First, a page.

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Khlysts or Khlysty (Хлысты in Russian), was an underground sect from late 17th to early 20th century that split off the Russian Orthodox Church and belonged to the Spiritual Christians (духовные христиане) tendency.



'Khlyst', the name commonly applied to them, is a distortion of the name they used; the original name was the invented word Христоверы (Khristovery, "Christ-believers") or Христы (Khristy); their critics corrupted the name, mixing it with the word хлыст (khlyst), meaning "a whip". It is also possible that the word 'Khlysty' is related to the Greek word 'χιλιασταί' (=millennialists), pronounced 'khiliasté'. Millennialism has many different branches and sects and their teachings have common points with those of the Khlysty.


It is said to have been founded by a peasant, Daniil Filippovich,[1] (or Filippov), of Kostroma. The Khlysty renounced priesthood, holy books and veneration of the saints (excluding the Theotokos). They believed in a possibility of direct communication with the Holy Spirit and of His embodiment in living people. Curiously enough, they allowed their members to attend Orthodox churches. The central idea of Khlystys' ideology was to practice asceticism. Khlysty practiced the attainment of divine grace for sin in ecstatic rituals (called радéния, or radeniya) that were rumored to sometimes turn into sexual orgies.[1] Flagellation was also rumored, possibly due to the similarity of their name to the word for "whip".[1]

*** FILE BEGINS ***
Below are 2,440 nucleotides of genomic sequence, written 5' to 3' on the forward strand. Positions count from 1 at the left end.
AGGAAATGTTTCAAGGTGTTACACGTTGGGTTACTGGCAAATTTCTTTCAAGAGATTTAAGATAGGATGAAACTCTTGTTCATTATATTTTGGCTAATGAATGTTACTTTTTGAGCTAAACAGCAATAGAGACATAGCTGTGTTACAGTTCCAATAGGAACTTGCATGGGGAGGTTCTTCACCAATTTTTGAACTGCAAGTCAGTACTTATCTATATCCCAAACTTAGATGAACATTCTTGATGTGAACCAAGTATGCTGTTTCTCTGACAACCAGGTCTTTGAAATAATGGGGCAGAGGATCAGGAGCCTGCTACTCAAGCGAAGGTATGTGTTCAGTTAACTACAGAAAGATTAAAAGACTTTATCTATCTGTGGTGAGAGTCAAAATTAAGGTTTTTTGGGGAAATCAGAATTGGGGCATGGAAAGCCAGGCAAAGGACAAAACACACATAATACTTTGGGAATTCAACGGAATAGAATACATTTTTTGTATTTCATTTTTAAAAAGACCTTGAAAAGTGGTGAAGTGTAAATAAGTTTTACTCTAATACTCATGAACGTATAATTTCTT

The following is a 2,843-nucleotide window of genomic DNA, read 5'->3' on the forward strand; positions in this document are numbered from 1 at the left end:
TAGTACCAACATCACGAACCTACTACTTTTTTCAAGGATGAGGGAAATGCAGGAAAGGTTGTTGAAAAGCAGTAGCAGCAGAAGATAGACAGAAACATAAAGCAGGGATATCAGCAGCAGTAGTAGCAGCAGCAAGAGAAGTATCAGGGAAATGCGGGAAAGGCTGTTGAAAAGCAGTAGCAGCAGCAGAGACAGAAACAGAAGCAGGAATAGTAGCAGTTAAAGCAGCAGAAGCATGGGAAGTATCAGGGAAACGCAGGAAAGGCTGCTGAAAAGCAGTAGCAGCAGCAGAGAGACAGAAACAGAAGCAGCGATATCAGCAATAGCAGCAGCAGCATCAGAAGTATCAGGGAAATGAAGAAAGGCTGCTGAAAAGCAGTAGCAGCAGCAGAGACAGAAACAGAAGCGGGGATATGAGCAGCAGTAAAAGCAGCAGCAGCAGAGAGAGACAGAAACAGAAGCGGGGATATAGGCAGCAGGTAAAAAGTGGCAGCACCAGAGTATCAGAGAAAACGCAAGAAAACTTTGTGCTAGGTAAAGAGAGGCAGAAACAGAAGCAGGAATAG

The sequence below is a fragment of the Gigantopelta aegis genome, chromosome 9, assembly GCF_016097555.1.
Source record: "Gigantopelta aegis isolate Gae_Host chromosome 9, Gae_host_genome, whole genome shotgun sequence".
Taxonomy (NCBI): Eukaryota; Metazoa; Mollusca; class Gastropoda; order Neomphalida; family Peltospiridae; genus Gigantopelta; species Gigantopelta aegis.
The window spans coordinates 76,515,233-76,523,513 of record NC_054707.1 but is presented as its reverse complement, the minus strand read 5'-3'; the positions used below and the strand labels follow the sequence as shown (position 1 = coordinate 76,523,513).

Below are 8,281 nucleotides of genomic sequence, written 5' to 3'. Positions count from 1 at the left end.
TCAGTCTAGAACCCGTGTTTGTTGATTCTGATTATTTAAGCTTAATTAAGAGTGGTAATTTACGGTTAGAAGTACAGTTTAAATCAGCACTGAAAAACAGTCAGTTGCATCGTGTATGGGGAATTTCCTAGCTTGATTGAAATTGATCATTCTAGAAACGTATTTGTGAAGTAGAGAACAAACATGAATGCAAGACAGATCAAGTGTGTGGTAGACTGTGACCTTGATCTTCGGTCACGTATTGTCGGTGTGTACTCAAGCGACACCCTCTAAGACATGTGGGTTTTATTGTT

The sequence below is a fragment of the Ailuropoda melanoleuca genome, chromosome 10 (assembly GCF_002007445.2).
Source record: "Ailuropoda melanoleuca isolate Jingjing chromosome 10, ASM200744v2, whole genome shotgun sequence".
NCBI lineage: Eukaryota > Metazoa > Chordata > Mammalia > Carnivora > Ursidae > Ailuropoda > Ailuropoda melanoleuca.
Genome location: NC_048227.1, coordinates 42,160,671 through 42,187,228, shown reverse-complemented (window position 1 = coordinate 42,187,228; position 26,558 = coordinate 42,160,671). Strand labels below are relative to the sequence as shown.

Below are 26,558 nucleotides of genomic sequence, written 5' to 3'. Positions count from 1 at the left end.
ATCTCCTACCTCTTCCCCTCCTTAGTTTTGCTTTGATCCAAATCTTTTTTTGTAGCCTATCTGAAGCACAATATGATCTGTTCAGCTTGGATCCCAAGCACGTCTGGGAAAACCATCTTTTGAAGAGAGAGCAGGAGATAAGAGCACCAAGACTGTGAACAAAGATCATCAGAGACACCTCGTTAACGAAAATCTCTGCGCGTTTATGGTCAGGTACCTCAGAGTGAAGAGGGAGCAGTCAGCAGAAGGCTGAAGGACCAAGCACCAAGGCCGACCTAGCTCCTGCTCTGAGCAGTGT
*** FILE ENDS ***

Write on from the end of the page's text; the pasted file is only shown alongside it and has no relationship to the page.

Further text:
Secret Khlysty cells existed throughout pre-revolutionary Russia (with approximately 40,000 followers in total); they were most common in the factories of the Perm district. Each cell was normally led by a male and a female leader, who were called the "Christ" and the "Mother of God" respectively. The cells themselves were referred to as 'Arks' among members and messages were carried between them clandestinely in order to facilitate communication. They were often subject to persecution and perceived as a subversive element by the nineteenth century Russian authorities and ecclesiastical bodies.[1]


In 1910, Grigori Rasputin was accused of having been a Khlyst by Sofia Ivanovna Tyutcheva, a governess of the Grand Duchesses of Russia, after being horrified that Rasputin was allowed access by the Tsar to the nursery of the Grand Duchesses, when the four girls were in their nightgowns. (See Grand Duchess Anastasia Nikolaevna of Russia) This position is denied in later writings by Rasputin's daughter, who claimed that Rasputin investigated but ultimately rejected the sect.[2]

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